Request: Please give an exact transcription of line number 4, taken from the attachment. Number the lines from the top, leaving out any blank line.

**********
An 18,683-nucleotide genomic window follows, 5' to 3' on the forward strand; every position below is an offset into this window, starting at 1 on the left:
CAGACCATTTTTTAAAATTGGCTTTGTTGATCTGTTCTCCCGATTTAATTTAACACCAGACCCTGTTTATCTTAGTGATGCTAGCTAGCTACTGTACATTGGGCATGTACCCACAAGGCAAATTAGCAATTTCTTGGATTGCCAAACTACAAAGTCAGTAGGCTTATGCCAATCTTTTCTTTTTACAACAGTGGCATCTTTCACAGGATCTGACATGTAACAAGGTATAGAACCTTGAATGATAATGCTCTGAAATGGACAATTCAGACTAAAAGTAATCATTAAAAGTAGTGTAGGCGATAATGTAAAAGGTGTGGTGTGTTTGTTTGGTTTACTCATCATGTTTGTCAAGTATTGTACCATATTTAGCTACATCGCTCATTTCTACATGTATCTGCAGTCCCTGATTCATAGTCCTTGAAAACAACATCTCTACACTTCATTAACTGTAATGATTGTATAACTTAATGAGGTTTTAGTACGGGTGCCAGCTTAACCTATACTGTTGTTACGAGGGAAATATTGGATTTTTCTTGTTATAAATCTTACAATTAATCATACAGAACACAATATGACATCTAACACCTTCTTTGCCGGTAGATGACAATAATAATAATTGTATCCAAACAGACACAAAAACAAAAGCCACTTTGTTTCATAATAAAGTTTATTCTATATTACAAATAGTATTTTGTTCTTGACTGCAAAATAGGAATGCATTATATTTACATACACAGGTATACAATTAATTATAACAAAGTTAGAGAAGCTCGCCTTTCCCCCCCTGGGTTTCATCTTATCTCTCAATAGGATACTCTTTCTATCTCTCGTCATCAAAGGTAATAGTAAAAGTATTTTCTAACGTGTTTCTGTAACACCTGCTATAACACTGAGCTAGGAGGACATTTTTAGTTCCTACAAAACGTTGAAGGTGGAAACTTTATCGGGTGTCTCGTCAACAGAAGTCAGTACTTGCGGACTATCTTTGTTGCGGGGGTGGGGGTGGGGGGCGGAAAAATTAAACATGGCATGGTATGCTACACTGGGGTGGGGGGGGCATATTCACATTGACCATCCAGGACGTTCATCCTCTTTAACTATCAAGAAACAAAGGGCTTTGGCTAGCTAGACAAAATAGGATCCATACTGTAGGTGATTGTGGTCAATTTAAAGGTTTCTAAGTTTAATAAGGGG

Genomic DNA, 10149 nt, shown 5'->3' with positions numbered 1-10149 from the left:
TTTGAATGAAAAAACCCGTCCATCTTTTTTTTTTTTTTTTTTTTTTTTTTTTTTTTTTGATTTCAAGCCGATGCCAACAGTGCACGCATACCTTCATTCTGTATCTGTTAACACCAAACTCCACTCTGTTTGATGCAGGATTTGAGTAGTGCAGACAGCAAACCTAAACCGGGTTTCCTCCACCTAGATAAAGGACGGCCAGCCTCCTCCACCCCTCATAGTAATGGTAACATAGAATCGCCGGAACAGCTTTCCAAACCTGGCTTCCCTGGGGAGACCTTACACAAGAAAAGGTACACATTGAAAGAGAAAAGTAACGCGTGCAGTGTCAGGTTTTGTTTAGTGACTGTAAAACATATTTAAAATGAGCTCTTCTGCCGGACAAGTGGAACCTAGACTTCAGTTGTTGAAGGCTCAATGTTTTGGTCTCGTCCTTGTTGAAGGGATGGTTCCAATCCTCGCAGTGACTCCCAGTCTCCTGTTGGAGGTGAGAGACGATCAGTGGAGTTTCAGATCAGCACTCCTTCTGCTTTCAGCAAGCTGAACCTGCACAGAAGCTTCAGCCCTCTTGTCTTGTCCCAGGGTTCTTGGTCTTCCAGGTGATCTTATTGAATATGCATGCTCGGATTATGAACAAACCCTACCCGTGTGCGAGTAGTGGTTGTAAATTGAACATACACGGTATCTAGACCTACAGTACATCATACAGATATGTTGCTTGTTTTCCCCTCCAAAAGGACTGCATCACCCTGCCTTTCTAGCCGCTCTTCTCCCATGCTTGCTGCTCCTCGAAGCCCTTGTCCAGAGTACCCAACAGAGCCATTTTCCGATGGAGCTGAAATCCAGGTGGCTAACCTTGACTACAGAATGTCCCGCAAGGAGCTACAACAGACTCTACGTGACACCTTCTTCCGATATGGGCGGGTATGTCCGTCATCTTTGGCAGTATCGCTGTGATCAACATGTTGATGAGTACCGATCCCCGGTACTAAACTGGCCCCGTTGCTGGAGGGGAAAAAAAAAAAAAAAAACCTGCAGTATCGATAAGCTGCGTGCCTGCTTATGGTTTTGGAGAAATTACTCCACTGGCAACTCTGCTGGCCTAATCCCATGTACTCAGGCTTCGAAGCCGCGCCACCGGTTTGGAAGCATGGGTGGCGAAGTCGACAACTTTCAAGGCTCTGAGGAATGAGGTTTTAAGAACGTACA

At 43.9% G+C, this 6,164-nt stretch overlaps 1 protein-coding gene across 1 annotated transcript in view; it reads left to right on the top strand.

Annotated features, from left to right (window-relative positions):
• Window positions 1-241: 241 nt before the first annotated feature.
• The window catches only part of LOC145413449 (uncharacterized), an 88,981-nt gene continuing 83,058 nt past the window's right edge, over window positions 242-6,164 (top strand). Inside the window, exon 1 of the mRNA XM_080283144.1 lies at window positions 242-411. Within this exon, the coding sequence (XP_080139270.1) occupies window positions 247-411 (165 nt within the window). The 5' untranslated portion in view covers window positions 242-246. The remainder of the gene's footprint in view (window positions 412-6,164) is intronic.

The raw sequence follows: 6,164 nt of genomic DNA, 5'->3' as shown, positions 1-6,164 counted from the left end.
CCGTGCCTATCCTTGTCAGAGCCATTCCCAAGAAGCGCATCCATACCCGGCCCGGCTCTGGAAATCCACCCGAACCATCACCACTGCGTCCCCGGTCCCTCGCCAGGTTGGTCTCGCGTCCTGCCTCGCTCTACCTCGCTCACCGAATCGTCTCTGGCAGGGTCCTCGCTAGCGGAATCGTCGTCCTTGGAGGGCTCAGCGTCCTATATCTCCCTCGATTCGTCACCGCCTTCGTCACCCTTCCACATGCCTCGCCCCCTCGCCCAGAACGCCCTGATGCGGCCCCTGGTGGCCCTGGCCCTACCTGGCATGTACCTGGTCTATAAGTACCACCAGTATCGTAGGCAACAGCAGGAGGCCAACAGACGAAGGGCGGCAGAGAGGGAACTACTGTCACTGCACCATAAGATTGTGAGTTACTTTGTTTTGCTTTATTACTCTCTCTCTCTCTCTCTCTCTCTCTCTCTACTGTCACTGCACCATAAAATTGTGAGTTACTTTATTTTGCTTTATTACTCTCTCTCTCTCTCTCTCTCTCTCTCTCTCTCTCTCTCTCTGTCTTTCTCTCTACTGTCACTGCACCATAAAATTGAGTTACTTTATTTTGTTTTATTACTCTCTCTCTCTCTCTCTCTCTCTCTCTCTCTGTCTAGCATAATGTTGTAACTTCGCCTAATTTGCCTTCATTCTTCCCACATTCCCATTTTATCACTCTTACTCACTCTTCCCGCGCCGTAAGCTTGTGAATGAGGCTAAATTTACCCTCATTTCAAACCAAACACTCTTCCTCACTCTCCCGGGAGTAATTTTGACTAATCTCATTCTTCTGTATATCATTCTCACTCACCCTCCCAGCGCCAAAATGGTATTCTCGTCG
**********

TTTGAATGAAAAAACCCGTCCATCTTTTTTTTTTTTTTTTTTTTTTTTTTTTTTTTTTGATTTCAAGCCGATGCCAACAGTGCACGCATACCTTCATTCTGTATCTGTTAACACCAAACTCCACTCTGTTTGATGCAGGATTTGAGTAGTGCAGACAGCAAACCTAAACCGGGTTTCCTCCACCTAGATAAAGGACGGCCAGCCTCCTCCACCCCTCATAGTAATGGTAACATAGAATCGCCGGAACAGCTTTCCAAACCTGGCTTCCCTGGGGAGACCTTACACAAGAAAAGGTACACATTGAAAGAGAAAAGTAACGCGTGCAGTGTCAGGTTTTGTTTAGTGACTGTAAAACATATTTAAAATGAGCTCTTCTGCCGGACAAGTGGAACCTAGACTTCAGTTGTTGAAGGCTCAATGTTTTGGTCTCGTCCTTGTTGAAGGGATGGTTCCAATCCTCGCAGTGACTCCCAGTCTCCTGTTGGAGGTGAGAGACGATCAGTGGAGTTTCAGATCAGCACTCCTTCTGCTTTCAGCAAGCTGAACCTGCACAGAAGCTTCAGCCCTCTTGTCTTGTCCCAGGGTTCTTGGTCTTCCAGGTGATCTTATTGAATATGCATGCTCGGATTATGAACAAACCCTACCCGTGTGCGAGTAGTGGTTGTAAATTGAACATACACGGTATCTAGACCTACAGTACATCATACAGATATGTTGCTTGTTTTCCCCTCCAAAAGGACTGCATCACCCTGCCTTTCTAGCCGCTCTTCTCCCATGCTTGCTGCTCCTCGAAGCCCTTGTCCAGAGTACCCAACAGAGCCATTTTCCGATGGAGCTGAAATCCAGGTGGCTAACCTTGACTACAGAATGTCCCGCAAGGAGCTACAACAGACTCTACGTGACACCTTCTTCCGATATGGGCGGGTATGTCCGTCATCTTTGGCAGTATCGCTGTGATCAACATGTTGATGAGTACCGATCCCCGGTACTAAACTGGCCCCGTTGCTGGAGGGGAAAAAAAAAAAAAAAAACCTGCAGTATCGATAAGCTGCGTGCCTGCTTATGGTTTTGGAGAAATTACTCCACTGGCAACTCTGCTGGCCTAATCCCATGTACTCAGGCTTCGAAGCCGCGCCACCGGTTTGGAAGCATGGGTGGCGAAGTCGACAACTTTCAAGGCTCTGAGGAATGAGGTTTTAAGAACGTACA